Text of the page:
The focus of this volume is the northern Titicaca Basin, an area once belonging to the quarter of the Inka Empire called Collasuyu. The original settlers around the lake had to adapt to living at more than 12,000 feet, but as this volume shows so well, this high-altitude environment supported a very long developmental sequence.

Domestic Life in Prehispanic Capitals: A Study of Specialization, Hierarchy, and Ethnicity

Linda R. Manzanilla, Claude Chapdelaine

M 46

With major differences in size, urban plans, and population density, the capitals of New World states had large heterogeneous societies, sometimes multiethnic and highly specialized, making these cities amazing backdrops for complex interactions.

The Last Pescadores of Chimalhuacán, Mexico: An Archaeological Ethnography

Jeffrey R. Parsons

AP 96

Based on his study of the nearly vanished aquatic economy of Chimalhuacán in the Valley of Mexico, Parsons describes the surviving vestiges of aquatic insect collection and fishing and considers their developmental and archaeological implications within a broad context of historical, ethnographic, biological, ecological, and archaeological information from Mexico, North and South America, the Near East, and Africa.

Excavations at San José Mogote 1: The Household Archaeology

Kent V. Flannery and Joyce Marcus, with a multidimensional scaling of houses by Robert G. Reynolds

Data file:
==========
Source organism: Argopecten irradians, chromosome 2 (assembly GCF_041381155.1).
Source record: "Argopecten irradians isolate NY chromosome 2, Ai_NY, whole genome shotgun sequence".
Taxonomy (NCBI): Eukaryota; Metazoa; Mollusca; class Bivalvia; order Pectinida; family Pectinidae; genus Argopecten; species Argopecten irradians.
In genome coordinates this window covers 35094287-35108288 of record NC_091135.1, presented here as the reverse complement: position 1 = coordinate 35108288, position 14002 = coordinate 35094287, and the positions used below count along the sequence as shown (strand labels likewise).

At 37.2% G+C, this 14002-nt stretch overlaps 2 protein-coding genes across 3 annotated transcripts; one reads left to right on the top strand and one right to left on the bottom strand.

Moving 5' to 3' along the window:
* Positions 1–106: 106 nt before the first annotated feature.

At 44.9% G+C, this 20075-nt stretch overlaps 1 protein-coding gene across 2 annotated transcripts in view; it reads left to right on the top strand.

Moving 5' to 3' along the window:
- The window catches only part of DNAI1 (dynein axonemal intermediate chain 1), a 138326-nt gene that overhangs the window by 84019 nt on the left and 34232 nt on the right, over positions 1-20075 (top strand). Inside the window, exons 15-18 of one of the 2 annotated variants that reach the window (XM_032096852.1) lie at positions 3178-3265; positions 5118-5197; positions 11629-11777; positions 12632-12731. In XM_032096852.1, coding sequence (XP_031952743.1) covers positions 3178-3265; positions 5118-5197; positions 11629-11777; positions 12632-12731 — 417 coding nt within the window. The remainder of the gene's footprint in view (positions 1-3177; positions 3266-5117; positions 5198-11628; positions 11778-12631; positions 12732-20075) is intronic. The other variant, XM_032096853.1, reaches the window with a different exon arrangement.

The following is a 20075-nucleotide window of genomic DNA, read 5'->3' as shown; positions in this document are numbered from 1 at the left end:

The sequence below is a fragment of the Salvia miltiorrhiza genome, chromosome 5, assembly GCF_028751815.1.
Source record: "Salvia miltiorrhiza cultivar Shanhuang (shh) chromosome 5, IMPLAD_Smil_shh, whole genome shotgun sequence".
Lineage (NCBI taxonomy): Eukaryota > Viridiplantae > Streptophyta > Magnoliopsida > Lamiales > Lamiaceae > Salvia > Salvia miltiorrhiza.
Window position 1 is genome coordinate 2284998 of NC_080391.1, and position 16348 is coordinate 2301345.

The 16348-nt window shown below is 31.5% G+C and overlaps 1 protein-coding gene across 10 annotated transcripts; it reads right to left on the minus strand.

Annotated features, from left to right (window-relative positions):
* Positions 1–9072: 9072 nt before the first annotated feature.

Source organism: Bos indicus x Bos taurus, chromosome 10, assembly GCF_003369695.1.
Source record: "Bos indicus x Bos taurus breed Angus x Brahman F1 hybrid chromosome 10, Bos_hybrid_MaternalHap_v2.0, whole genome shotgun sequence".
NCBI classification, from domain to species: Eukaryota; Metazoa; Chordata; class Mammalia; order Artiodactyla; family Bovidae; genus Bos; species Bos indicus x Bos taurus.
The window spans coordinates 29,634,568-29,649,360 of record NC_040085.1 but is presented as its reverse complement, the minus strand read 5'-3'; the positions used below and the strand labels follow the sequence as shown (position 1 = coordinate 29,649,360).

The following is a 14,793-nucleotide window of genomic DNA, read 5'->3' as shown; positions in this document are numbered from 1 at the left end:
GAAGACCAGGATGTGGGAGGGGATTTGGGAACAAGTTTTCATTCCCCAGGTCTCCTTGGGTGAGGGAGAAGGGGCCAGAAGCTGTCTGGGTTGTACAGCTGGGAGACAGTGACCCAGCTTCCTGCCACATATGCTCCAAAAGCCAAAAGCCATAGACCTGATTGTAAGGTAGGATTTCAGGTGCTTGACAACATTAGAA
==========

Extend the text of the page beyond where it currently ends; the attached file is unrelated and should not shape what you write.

M 40

San José Mogote, an early village and chiefly center in Mexico’s Oaxaca Valley, was excavated over a fifteen-year period. This volume reports in detail on every Early and Middle Formative house recovered, including a complete inventory of artifacts, features, plants, animal bones, and craft raw materials by house, with extensive piece-plotting of items on house floors and dooryards.

The Last Saltmakers of Nexquipayac, Mexico: An Archaeological Ethnography

Jeffrey R. Parsons

AP 92

In the 1980s, a few traditional saltmakers were still manufacturing several kinds of salt in the eastern Valley of Mexico. This in-depth study of the methodology of this dying craft includes a comparative study of pre-industrial saltmaking around the world and considers the implications of this knowledge for future archaeological research.

Early Formative Pottery of the Valley of Oaxaca

Kent V. Flannery and Joyce Marcus, with a technical ceramic analysis by William O. Payne

M 27

Using more than 300 illustrations, the authors present an encyclopedic analysis of the many types of pottery found in the Oaxaca Valley in the Early Formative period. From details of sherd profiles and tempers to discussions of the growth of various villages, this volume is an exhaustively thorough treatment of the topic and represents decades of archaeological fieldwork in the region.

Caciques and Their People: A Volume in Honor of Ronald Spores

Joyce Marcus and Judith Francis Zeitlin

AP 89

A volume of essays by Mesoamerican scholars on topics ranging from Zapotec archaeology to Cuicatec irrigation and Mixtec codices to Aztec ethnohistory. Authors use a direct historical approach, the comparative method, or develop models that contribute to ethnological and archaeological theory.